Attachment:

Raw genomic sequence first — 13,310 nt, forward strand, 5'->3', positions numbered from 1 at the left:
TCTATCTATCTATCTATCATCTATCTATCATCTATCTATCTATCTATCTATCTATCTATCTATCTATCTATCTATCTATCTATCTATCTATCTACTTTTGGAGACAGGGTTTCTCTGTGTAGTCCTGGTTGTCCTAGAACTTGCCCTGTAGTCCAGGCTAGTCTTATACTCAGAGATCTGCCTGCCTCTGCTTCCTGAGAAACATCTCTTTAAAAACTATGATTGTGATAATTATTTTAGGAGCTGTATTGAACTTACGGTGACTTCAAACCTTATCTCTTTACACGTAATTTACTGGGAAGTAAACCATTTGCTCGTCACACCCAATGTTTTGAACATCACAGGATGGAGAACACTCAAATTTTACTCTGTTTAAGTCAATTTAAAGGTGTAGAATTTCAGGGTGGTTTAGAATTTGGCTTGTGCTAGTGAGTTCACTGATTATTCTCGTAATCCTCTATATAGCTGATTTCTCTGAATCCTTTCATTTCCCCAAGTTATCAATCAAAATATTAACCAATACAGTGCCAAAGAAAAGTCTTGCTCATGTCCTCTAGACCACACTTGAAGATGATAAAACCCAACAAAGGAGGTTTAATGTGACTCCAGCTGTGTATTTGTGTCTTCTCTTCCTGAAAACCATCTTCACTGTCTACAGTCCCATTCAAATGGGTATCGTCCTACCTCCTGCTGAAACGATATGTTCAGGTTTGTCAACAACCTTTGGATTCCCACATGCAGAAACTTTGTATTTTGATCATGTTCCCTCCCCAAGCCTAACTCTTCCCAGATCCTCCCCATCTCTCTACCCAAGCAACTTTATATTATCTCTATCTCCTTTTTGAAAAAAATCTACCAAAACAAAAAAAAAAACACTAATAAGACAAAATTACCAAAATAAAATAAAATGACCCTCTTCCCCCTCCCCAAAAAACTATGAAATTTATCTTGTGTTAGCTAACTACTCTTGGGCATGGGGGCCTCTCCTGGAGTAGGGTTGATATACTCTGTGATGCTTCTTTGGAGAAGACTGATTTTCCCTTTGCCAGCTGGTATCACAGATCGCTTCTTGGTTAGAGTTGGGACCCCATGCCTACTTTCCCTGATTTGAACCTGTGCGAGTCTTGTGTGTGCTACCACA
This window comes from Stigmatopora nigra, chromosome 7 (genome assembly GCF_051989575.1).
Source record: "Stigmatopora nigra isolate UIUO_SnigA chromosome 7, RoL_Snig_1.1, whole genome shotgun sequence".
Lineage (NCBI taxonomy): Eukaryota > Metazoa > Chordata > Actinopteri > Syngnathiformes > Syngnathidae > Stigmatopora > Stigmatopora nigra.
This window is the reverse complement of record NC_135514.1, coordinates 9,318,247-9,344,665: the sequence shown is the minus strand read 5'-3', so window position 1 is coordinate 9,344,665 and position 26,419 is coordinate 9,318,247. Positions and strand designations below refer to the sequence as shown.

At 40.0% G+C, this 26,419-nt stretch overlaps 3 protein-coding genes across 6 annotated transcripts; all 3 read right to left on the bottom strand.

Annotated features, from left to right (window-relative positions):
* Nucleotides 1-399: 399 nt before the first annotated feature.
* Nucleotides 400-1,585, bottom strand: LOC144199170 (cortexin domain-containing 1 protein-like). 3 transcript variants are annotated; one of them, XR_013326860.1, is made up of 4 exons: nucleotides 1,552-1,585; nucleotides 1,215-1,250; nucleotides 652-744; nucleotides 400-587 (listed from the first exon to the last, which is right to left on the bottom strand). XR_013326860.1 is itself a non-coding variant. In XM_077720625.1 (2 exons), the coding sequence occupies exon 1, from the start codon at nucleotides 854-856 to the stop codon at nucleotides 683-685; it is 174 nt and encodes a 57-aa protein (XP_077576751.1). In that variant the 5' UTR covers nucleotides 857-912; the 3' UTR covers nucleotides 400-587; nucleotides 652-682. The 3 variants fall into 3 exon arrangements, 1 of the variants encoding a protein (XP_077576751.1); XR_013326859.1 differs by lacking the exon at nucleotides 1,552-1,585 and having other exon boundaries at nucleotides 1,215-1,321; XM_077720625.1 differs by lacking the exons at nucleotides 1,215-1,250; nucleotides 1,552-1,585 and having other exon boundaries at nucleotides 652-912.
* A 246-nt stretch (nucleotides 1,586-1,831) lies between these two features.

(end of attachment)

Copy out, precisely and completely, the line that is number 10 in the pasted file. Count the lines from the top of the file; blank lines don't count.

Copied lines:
* Nucleotides 400-1,585, bottom strand: LOC144199170 (cortexin domain-containing 1 protein-like). 3 transcript variants are annotated; one of them, XR_013326860.1, is made up of 4 exons: nucleotides 1,552-1,585; nucleotides 1,215-1,250; nucleotides 652-744; nucleotides 400-587 (listed from the first exon to the last, which is right to left on the bottom strand). XR_013326860.1 is itself a non-coding variant. In XM_077720625.1 (2 exons), the coding sequence occupies exon 1, from the start codon at nucleotides 854-856 to the stop codon at nucleotides 683-685; it is 174 nt and encodes a 57-aa protein (XP_077576751.1). In that variant the 5' UTR covers nucleotides 857-912; the 3' UTR covers nucleotides 400-587; nucleotides 652-682. The 3 variants fall into 3 exon arrangements, 1 of the variants encoding a protein (XP_077576751.1); XR_013326859.1 differs by lacking the exon at nucleotides 1,552-1,585 and having other exon boundaries at nucleotides 1,215-1,321; XM_077720625.1 differs by lacking the exons at nucleotides 1,215-1,250; nucleotides 1,552-1,585 and having other exon boundaries at nucleotides 652-912.